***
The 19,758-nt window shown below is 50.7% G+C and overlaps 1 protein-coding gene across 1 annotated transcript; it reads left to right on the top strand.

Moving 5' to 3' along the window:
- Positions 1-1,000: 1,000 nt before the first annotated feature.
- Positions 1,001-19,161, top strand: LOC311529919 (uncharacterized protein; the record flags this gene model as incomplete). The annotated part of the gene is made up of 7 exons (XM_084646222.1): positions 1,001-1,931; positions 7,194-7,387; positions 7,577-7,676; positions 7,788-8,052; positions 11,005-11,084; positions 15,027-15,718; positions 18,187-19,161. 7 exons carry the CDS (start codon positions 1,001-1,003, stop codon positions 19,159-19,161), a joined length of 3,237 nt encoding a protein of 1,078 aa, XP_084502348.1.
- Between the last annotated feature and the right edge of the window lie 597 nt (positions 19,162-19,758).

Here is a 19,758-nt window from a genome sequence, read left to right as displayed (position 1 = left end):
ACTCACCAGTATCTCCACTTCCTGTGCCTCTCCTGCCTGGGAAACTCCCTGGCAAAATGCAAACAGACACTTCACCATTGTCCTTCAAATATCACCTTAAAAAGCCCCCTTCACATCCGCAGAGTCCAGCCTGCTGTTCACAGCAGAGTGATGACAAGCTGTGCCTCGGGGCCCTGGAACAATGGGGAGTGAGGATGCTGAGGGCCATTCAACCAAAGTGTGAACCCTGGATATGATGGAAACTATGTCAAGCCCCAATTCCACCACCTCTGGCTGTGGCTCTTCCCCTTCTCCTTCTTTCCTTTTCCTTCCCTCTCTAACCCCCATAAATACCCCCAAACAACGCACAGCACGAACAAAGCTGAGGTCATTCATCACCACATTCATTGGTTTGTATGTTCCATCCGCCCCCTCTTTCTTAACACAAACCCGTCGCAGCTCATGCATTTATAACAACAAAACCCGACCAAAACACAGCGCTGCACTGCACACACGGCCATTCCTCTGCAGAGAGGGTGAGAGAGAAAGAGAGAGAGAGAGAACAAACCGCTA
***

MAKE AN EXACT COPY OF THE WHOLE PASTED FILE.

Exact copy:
The 19,758-nt window shown below is 50.7% G+C and overlaps 1 protein-coding gene across 1 annotated transcript; it reads left to right on the top strand.

Moving 5' to 3' along the window:
- Positions 1-1,000: 1,000 nt before the first annotated feature.
- Positions 1,001-19,161, top strand: LOC311529919 (uncharacterized protein; the record flags this gene model as incomplete). The annotated part of the gene is made up of 7 exons (XM_084646222.1): positions 1,001-1,931; positions 7,194-7,387; positions 7,577-7,676; positions 7,788-8,052; positions 11,005-11,084; positions 15,027-15,718; positions 18,187-19,161. 7 exons carry the CDS (start codon positions 1,001-1,003, stop codon positions 19,159-19,161), a joined length of 3,237 nt encoding a protein of 1,078 aa, XP_084502348.1.
- Between the last annotated feature and the right edge of the window lie 597 nt (positions 19,162-19,758).

Here is a 19,758-nt window from a genome sequence, read left to right as displayed (position 1 = left end):
ACTCACCAGTATCTCCACTTCCTGTGCCTCTCCTGCCTGGGAAACTCCCTGGCAAAATGCAAACAGACACTTCACCATTGTCCTTCAAATATCACCTTAAAAAGCCCCCTTCACATCCGCAGAGTCCAGCCTGCTGTTCACAGCAGAGTGATGACAAGCTGTGCCTCGGGGCCCTGGAACAATGGGGAGTGAGGATGCTGAGGGCCATTCAACCAAAGTGTGAACCCTGGATATGATGGAAACTATGTCAAGCCCCAATTCCACCACCTCTGGCTGTGGCTCTTCCCCTTCTCCTTCTTTCCTTTTCCTTCCCTCTCTAACCCCCATAAATACCCCCAAACAACGCACAGCACGAACAAAGCTGAGGTCATTCATCACCACATTCATTGGTTTGTATGTTCCATCCGCCCCCTCTTTCTTAACACAAACCCGTCGCAGCTCATGCATTTATAACAACAAAACCCGACCAAAACACAGCGCTGCACTGCACACACGGCCATTCCTCTGCAGAGAGGGTGAGAGAGAAAGAGAGAGAGAGAGAACAAACCGCTA